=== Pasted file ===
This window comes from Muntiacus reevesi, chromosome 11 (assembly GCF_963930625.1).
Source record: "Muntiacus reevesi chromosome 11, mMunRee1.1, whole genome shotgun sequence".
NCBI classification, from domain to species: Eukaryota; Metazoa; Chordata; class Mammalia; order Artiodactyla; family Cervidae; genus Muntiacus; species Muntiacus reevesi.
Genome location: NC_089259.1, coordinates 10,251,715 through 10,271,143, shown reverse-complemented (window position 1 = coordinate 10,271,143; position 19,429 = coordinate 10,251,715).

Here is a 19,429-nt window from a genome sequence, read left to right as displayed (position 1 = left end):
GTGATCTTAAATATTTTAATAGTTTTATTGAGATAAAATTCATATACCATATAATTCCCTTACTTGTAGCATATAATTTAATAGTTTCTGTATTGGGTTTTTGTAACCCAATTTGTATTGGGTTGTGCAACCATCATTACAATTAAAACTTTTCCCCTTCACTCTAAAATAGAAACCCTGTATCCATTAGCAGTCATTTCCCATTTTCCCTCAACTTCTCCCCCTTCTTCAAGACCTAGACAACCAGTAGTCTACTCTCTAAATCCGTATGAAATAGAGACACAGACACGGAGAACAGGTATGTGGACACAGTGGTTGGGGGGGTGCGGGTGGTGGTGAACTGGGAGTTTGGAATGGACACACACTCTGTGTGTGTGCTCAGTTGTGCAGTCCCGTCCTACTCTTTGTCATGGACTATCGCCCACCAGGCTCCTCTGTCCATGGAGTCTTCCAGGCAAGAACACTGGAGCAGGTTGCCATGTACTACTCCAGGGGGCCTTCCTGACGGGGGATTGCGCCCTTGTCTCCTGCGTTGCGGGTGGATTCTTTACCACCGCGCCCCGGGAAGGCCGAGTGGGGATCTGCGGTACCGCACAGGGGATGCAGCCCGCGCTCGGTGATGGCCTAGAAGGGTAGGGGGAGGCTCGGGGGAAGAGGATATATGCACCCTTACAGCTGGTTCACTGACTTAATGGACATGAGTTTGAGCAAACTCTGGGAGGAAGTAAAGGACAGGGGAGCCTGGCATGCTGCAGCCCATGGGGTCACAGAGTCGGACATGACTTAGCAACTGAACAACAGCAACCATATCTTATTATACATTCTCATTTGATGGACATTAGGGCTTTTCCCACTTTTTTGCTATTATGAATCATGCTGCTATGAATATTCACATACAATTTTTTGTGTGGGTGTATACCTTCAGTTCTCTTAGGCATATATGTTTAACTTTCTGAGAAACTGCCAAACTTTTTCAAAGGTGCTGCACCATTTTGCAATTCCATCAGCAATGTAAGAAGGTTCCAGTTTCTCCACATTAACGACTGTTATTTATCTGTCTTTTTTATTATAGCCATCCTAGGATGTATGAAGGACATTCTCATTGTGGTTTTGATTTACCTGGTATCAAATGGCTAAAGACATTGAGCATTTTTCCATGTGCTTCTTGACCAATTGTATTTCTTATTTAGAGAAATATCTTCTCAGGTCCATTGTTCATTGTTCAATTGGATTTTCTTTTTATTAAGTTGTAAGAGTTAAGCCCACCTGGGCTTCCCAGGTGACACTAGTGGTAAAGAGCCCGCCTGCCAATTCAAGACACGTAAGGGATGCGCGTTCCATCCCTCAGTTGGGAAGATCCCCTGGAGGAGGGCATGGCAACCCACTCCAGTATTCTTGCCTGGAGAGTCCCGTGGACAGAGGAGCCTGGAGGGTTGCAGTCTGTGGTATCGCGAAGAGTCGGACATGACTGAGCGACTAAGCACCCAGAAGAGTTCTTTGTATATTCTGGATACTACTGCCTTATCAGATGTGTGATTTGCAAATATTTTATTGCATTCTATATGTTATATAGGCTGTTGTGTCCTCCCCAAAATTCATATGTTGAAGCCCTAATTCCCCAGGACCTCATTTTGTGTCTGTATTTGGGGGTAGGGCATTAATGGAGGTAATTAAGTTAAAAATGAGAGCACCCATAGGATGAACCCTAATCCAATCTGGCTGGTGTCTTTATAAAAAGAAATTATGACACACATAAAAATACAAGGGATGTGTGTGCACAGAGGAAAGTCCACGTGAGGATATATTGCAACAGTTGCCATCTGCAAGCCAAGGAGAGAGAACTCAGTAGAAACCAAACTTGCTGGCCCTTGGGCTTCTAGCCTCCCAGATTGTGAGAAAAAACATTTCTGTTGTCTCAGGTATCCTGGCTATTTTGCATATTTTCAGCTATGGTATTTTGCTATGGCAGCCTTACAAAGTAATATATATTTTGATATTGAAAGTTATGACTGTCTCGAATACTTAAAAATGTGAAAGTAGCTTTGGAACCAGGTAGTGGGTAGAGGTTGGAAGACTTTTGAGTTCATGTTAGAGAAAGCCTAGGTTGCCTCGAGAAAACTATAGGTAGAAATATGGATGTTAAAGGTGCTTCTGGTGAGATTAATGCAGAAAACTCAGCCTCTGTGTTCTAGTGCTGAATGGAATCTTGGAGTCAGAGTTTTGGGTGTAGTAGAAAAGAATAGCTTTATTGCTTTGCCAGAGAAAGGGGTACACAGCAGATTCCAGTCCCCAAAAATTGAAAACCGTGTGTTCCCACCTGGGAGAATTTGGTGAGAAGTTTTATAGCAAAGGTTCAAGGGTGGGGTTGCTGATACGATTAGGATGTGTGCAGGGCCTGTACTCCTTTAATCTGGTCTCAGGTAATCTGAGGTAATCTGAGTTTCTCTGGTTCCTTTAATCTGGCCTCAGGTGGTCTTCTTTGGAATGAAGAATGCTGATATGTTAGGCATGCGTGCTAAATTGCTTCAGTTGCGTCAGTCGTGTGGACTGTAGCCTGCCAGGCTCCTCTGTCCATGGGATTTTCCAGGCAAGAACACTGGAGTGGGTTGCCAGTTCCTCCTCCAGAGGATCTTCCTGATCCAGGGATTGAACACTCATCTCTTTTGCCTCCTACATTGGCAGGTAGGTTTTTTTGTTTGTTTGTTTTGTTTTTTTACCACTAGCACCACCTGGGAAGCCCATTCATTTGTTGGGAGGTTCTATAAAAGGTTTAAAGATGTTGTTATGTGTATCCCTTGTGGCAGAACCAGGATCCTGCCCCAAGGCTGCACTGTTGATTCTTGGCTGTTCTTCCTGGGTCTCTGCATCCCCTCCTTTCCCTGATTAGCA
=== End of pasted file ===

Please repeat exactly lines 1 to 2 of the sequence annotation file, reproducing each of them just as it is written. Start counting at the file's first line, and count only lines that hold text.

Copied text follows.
This window comes from Muntiacus reevesi, chromosome 11 (assembly GCF_963930625.1).
Source record: "Muntiacus reevesi chromosome 11, mMunRee1.1, whole genome shotgun sequence".